Is the Conventional Wisdom About Lineup Size Still Correct?
A new Morningstar paper questions the status quo.
A fascinating new paper by Morningstar's head of retirement research, David Blanchett, along with Professor Michael Finke, upends conventional wisdom on how retirement plan menus should be structured, but it also offers some useful insights about the behavior and performance of individual investors in those retirement plans that we can all take some lessons from.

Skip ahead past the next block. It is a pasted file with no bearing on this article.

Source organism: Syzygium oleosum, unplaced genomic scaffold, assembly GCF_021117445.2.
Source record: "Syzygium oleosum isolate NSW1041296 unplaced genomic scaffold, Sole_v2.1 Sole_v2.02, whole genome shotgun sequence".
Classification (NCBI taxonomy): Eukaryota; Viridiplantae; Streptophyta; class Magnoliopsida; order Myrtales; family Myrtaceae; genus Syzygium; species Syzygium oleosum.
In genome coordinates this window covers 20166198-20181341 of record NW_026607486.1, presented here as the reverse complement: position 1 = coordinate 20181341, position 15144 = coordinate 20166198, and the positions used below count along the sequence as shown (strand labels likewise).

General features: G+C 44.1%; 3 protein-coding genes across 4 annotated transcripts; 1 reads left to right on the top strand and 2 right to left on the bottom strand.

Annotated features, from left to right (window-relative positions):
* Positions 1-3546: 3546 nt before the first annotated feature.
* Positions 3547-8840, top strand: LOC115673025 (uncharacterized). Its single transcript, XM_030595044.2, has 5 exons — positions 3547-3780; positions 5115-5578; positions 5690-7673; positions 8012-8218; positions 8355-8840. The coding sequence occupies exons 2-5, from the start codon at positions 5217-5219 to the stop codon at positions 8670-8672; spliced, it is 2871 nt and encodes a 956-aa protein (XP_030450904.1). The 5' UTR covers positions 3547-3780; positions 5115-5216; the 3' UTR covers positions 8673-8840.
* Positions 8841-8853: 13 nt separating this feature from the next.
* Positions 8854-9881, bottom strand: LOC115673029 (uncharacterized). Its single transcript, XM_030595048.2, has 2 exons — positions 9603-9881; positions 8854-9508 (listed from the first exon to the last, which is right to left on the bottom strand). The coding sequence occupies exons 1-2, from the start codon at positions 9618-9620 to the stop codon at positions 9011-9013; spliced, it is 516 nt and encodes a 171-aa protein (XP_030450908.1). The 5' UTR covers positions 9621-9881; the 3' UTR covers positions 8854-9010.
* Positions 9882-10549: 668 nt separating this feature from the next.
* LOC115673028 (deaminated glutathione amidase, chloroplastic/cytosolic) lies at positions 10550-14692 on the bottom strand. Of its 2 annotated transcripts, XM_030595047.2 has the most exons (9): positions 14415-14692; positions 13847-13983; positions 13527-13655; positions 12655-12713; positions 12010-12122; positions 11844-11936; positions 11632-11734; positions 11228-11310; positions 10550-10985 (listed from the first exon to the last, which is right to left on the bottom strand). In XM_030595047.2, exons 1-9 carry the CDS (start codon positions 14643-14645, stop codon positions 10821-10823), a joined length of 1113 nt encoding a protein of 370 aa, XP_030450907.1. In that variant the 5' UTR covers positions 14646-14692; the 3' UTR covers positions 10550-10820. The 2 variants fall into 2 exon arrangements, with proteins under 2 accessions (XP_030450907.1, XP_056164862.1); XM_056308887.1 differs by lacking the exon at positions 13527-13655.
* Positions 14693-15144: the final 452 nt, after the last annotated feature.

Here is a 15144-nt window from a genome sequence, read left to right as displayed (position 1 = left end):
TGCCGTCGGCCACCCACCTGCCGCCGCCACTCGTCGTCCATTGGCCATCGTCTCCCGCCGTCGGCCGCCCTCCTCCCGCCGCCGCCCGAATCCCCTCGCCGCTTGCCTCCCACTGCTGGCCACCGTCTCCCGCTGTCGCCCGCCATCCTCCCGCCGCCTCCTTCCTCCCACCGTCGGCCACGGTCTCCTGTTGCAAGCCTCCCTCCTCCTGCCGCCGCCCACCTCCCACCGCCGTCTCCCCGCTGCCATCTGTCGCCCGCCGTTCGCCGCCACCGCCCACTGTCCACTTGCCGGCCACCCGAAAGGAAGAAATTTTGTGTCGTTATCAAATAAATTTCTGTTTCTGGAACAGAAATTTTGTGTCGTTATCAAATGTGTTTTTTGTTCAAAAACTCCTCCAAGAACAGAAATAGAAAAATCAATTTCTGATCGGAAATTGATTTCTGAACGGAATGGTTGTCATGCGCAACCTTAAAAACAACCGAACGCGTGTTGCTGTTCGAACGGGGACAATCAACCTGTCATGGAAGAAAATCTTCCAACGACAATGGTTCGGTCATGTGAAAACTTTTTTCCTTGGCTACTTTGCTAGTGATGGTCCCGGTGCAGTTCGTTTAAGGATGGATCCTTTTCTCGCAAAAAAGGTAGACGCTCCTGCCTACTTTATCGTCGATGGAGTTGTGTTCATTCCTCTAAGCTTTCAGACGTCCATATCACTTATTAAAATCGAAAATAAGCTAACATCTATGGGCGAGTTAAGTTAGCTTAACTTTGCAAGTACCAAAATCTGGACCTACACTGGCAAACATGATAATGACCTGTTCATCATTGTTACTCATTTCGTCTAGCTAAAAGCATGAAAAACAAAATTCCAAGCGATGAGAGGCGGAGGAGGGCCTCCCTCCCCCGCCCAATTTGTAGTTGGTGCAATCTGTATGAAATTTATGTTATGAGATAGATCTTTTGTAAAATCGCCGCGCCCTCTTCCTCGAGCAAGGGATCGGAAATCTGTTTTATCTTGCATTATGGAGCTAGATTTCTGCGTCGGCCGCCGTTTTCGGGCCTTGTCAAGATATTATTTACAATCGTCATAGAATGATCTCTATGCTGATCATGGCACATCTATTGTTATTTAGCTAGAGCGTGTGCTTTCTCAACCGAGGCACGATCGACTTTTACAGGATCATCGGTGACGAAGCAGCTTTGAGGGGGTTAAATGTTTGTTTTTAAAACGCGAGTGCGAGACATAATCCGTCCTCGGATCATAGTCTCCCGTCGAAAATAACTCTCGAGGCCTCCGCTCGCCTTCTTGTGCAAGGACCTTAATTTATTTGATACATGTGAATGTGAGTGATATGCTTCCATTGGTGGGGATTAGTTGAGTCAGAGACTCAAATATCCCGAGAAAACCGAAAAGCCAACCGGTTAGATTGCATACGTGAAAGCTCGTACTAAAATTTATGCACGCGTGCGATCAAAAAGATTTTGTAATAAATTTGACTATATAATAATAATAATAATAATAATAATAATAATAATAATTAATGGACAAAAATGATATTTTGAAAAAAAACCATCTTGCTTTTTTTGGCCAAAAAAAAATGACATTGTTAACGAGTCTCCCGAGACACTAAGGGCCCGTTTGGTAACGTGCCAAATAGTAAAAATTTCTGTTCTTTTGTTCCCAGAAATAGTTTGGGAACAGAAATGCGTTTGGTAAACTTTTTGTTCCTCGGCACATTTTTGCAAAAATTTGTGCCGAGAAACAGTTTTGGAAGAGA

As I noted in my very first column looking at how many funds one really needs in a portfolio, experts have generally advised against creating retirement-plan lineups and individual portfolios overloaded with too many funds. A number of reasons underlie that advice, but one of the chief rationales (particularly for retirement plans) is that too many options leads to "choice overload." That's the situation in which participants, overwhelmed with the number of options before them, decide to take the route of doling out their allocations equally across all the plan options--or worse, to not participate in the plan at all.